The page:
The answers are yes, and yes–with caveats.

I entered a total of five chapter contests with Goddess of the Hunt, and one with a very early draft of Surrender of a Siren. The entries placed everywhere from first place to “bottom third” (where they mercifully do not reveal your exact ranking). I got something out of each and every contest.

What I got out of contests:

Some helpful feedback
Some unhelpful feedback
The invaluable experience of learning to sort out which is which
A few wonderful networking connections with published author judges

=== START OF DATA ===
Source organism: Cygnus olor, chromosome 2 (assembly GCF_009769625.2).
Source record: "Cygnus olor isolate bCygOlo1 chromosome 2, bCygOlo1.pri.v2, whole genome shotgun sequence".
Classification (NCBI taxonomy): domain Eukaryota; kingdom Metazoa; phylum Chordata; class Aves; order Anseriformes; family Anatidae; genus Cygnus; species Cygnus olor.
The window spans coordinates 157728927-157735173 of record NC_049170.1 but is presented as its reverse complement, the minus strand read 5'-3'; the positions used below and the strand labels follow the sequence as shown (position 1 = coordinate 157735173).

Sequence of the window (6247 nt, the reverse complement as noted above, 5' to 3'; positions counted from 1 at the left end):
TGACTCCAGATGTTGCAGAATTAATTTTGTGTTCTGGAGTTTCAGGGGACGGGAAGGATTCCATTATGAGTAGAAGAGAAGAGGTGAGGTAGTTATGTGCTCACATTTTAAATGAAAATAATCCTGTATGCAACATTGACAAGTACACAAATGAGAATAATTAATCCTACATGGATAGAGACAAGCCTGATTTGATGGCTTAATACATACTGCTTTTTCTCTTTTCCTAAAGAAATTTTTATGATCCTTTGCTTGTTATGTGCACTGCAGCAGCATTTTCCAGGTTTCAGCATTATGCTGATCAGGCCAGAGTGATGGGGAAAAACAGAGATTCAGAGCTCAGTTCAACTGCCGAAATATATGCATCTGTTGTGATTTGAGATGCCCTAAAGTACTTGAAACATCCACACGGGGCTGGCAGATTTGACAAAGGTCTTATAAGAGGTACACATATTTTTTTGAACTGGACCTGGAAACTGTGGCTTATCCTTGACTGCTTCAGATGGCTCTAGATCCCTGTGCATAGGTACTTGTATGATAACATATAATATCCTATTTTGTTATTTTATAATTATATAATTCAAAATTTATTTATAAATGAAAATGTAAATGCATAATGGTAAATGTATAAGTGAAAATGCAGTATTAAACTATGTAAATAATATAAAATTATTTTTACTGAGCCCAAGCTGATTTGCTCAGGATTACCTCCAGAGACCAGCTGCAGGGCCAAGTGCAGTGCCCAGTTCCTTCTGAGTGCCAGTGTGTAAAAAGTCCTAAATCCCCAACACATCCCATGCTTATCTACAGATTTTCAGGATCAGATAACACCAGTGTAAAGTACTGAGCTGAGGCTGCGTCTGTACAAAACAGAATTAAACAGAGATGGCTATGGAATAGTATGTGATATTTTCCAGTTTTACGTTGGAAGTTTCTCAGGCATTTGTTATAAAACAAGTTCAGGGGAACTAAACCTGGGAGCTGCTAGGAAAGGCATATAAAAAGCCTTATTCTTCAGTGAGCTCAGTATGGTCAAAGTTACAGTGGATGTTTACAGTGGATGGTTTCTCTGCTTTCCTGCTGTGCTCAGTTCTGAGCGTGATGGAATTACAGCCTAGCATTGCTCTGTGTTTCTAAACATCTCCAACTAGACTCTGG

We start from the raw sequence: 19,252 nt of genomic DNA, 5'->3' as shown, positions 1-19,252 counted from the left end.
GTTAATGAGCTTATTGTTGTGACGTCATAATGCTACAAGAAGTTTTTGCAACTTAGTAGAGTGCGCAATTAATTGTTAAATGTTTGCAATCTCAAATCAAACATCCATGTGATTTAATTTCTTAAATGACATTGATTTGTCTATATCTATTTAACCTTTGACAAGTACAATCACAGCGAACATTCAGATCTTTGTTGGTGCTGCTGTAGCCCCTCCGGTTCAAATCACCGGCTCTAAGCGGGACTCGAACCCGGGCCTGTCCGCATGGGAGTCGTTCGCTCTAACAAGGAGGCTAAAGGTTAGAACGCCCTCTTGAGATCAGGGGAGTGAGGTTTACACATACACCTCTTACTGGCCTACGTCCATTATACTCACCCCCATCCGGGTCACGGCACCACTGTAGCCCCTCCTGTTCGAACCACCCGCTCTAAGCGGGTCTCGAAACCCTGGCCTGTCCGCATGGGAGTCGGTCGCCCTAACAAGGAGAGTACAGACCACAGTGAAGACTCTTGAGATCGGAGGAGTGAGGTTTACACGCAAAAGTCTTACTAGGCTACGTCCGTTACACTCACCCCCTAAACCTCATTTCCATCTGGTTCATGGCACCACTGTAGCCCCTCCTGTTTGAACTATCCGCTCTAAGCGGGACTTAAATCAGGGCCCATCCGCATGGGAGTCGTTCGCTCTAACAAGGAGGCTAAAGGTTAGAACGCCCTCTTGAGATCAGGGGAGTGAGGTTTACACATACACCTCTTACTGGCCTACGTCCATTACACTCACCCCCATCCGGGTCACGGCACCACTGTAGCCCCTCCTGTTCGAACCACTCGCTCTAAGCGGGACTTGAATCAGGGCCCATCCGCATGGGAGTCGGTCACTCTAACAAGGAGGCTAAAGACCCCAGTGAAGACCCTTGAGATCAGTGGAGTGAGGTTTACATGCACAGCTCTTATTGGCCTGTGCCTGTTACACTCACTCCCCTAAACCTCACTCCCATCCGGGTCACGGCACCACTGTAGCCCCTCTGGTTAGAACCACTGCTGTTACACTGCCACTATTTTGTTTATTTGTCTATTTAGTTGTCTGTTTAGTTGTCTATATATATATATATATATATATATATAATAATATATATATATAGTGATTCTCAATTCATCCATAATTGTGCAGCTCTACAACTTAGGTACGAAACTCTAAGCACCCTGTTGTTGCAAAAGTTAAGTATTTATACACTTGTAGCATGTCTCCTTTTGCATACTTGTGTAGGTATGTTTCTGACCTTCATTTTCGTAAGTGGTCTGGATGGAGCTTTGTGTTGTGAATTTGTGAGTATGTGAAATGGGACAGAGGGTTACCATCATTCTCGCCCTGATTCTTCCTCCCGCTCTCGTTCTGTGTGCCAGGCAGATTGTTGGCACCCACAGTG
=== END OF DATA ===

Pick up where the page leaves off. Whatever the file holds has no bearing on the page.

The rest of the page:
A chance to thicken my skin before dealing … Read More »

So, there was an article in the New York Times today that has generated some online discussion, much of which centers on whether it’s “stealing” for a Kindle user to allow a few friends to share her downloaded books. It’s not stealing, according to the terms of the Kindle user agreement. Customers are allowed to download a purchased book on up to five devices, much the same as a reader can pass a print book she’s purchased to her family and friends. Courtney Milan has a brilliant post today opining that such sharing is a reader’s right.

My own belief is that the sharing of books is not only a reader’s right, but an author’s benefit and a public good (that’s my librarian side showing). I’m not talking about piracy here, where a book is illegally downloaded thousands of times, but rather the sharing of purchased books amongst friends, family and neighbors. There’s a huge difference between the two.